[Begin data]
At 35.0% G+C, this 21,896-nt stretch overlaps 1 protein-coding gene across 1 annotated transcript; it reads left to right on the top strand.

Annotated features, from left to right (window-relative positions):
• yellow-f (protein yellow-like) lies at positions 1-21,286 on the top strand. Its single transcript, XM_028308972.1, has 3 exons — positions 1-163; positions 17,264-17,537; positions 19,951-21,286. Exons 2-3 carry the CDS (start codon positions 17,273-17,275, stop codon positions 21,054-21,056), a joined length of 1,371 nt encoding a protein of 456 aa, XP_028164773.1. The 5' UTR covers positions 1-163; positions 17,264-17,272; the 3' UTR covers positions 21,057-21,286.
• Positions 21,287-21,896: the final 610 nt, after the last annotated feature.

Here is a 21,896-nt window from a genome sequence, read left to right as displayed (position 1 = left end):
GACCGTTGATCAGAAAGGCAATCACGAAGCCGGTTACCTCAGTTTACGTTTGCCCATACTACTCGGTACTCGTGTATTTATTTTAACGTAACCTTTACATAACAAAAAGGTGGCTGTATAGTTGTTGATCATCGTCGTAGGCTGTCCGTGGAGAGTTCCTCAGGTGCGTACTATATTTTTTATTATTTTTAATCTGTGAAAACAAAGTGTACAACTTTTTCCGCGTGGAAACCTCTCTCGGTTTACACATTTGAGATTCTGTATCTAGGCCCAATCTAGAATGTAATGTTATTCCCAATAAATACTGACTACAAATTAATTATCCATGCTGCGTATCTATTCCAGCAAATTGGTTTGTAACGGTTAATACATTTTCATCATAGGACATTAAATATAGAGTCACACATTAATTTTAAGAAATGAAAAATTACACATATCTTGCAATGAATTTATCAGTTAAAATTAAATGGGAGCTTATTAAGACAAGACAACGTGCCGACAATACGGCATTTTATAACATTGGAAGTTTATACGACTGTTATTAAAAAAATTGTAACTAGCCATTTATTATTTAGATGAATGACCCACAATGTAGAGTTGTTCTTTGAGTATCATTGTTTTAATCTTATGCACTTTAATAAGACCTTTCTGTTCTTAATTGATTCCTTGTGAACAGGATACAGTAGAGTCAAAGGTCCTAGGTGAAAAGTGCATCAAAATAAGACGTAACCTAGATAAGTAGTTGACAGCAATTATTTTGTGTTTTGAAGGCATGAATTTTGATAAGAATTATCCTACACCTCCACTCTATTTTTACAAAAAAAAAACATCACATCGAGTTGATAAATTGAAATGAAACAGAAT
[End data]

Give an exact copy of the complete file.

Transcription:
At 35.0% G+C, this 21,896-nt stretch overlaps 1 protein-coding gene across 1 annotated transcript; it reads left to right on the top strand.

Annotated features, from left to right (window-relative positions):
• yellow-f (protein yellow-like) lies at positions 1-21,286 on the top strand. Its single transcript, XM_028308972.1, has 3 exons — positions 1-163; positions 17,264-17,537; positions 19,951-21,286. Exons 2-3 carry the CDS (start codon positions 17,273-17,275, stop codon positions 21,054-21,056), a joined length of 1,371 nt encoding a protein of 456 aa, XP_028164773.1. The 5' UTR covers positions 1-163; positions 17,264-17,272; the 3' UTR covers positions 21,057-21,286.
• Positions 21,287-21,896: the final 610 nt, after the last annotated feature.

Here is a 21,896-nt window from a genome sequence, read left to right as displayed (position 1 = left end):
GACCGTTGATCAGAAAGGCAATCACGAAGCCGGTTACCTCAGTTTACGTTTGCCCATACTACTCGGTACTCGTGTATTTATTTTAACGTAACCTTTACATAACAAAAAGGTGGCTGTATAGTTGTTGATCATCGTCGTAGGCTGTCCGTGGAGAGTTCCTCAGGTGCGTACTATATTTTTTATTATTTTTAATCTGTGAAAACAAAGTGTACAACTTTTTCCGCGTGGAAACCTCTCTCGGTTTACACATTTGAGATTCTGTATCTAGGCCCAATCTAGAATGTAATGTTATTCCCAATAAATACTGACTACAAATTAATTATCCATGCTGCGTATCTATTCCAGCAAATTGGTTTGTAACGGTTAATACATTTTCATCATAGGACATTAAATATAGAGTCACACATTAATTTTAAGAAATGAAAAATTACACATATCTTGCAATGAATTTATCAGTTAAAATTAAATGGGAGCTTATTAAGACAAGACAACGTGCCGACAATACGGCATTTTATAACATTGGAAGTTTATACGACTGTTATTAAAAAAATTGTAACTAGCCATTTATTATTTAGATGAATGACCCACAATGTAGAGTTGTTCTTTGAGTATCATTGTTTTAATCTTATGCACTTTAATAAGACCTTTCTGTTCTTAATTGATTCCTTGTGAACAGGATACAGTAGAGTCAAAGGTCCTAGGTGAAAAGTGCATCAAAATAAGACGTAACCTAGATAAGTAGTTGACAGCAATTATTTTGTGTTTTGAAGGCATGAATTTTGATAAGAATTATCCTACACCTCCACTCTATTTTTACAAAAAAAAAACATCACATCGAGTTGATAAATTGAAATGAAACAGAAT